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Ecuadorian Sisters, 3 And 5, Dropped By Smugglers From 14 Ft High Mexico-US Border Wall

Things That Matter

Ecuadorian Sisters, 3 And 5, Dropped By Smugglers From 14 Ft High Mexico-US Border Wall

New York Post

A recent video shared by a border patrol agent highlighted a shocking moment of smugglers literally dropping two little girls over a 14-foot high fence in the New Mexico desert. Right in the dead of night.

In the disturbing video, the smugglers can be seen climbing the fence and then dropping the two 5-year-old and 3-year-old sisters to the ground.

El Paso Sector Chief Patrol Agent Gloria Chavez shared that the incident occurred “miles from the nearest residence.”

The two little girls (Yareli, 3, and Yasmina, 5) were rescued after agents spotted them during a virtual surveillance sweep. The two sisters are from Ecuador and were dumped by human smugglers at the border wall according to an official.

“[US Immigration officials] need to verify the identity of the parents and confirm they are the parents and make sure they are in good condition to receive the girls,” Magdalena Nunez, of the Consulate of Ecuador in Houston, explained to The New York Post on Thursday. “It’s a process … We’re working to make sure it’s an expedited process and the girls spend as minimal time as possible separated from their parents.”

“Hopefully it can happen soon, in a week or two, but  it can take up to six weeks. We are working to make sure sure it happens as quickly as possible,” she explained before noting that the two sisters are “doing very well.”

“We have been in contact with them and confirmed they are in good health,” Nunez shared. “Physically, they are perfect — emotionally, obviously, they went through a hard time, but I guarantee you right now they are in good health and they are conversing. They are very alert, very intelligent.”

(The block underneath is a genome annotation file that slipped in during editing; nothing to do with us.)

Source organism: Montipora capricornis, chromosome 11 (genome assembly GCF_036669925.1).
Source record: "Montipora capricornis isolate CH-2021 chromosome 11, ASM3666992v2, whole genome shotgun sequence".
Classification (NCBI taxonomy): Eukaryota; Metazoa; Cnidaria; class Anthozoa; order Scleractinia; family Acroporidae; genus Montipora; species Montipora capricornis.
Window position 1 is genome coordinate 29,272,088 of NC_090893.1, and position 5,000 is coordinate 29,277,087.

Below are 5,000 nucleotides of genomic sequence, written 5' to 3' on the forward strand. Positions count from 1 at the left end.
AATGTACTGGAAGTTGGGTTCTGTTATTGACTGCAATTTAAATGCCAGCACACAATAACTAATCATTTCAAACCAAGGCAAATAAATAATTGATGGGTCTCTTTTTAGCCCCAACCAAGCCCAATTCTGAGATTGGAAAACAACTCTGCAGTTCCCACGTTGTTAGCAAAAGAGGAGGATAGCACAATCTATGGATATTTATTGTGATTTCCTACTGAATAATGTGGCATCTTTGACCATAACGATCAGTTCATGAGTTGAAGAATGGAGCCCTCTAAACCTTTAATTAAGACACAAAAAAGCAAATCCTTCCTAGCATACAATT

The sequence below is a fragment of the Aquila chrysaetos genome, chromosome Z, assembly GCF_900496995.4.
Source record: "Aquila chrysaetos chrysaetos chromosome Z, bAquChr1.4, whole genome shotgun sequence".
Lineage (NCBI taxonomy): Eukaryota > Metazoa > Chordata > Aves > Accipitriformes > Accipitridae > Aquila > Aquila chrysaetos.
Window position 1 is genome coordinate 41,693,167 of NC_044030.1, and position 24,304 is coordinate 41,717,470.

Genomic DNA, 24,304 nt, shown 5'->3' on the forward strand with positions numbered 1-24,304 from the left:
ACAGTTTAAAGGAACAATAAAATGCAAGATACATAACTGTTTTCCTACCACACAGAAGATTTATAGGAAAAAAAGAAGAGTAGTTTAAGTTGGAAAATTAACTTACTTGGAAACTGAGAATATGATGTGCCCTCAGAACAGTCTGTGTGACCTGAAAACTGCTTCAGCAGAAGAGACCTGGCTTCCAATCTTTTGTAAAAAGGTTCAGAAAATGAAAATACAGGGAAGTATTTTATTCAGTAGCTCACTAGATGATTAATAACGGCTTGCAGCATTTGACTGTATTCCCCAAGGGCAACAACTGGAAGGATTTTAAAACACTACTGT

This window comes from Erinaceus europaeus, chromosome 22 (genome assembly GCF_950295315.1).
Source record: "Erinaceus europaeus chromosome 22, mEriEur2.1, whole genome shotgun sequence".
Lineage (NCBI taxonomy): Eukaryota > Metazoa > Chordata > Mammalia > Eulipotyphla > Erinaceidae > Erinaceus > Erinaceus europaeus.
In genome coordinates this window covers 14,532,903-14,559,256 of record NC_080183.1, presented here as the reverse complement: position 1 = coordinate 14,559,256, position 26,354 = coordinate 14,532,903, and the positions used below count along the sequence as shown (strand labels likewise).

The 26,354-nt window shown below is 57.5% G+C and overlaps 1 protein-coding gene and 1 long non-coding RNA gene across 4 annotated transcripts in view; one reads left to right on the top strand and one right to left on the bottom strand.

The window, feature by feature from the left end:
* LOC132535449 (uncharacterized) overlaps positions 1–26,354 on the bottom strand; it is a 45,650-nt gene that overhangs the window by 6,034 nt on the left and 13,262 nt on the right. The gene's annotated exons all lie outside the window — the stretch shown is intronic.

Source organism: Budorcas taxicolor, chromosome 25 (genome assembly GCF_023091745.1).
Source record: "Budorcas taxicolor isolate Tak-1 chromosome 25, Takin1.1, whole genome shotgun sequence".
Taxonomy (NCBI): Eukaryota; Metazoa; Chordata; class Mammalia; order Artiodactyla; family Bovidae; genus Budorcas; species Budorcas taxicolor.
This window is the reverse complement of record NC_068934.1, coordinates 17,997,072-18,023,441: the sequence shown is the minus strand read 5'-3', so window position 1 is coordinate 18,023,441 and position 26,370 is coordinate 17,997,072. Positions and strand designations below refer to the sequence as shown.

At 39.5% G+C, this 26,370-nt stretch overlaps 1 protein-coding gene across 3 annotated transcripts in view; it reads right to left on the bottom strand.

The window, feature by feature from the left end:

In a statement about the incident, the Ecuadorian consulate confirmed that the two girls had been in touch with their parents, who live in New York City.

“The Ecuadorian Consulate in Houston had a dialogue with the minors and found that they are in good health and that they contacted their parents, who currently live in New York City,” explained the consulate.

In a statement from the girls’ parents sent to Telemundo, the girls’ parents had left their daughters behind at their home in Jaboncillo, Ecuador, to travel to the US. The parents of the two girls have been identified as Yolanda Macas Tene and Diego Vacacela Aguilar. According to the New York Post, “The girls’ grandparents have asked President Biden to reunite the children with their parents. Aguilar paid a human smuggler to take his kids to the border — though the grandparents didn’t know how much they paid.”

“[The parents] wanted to be with them, their mother suffered a lot, for that reason they decided to take them,” paternal grandfather Lauro Vacacela explained in an interview with Univision.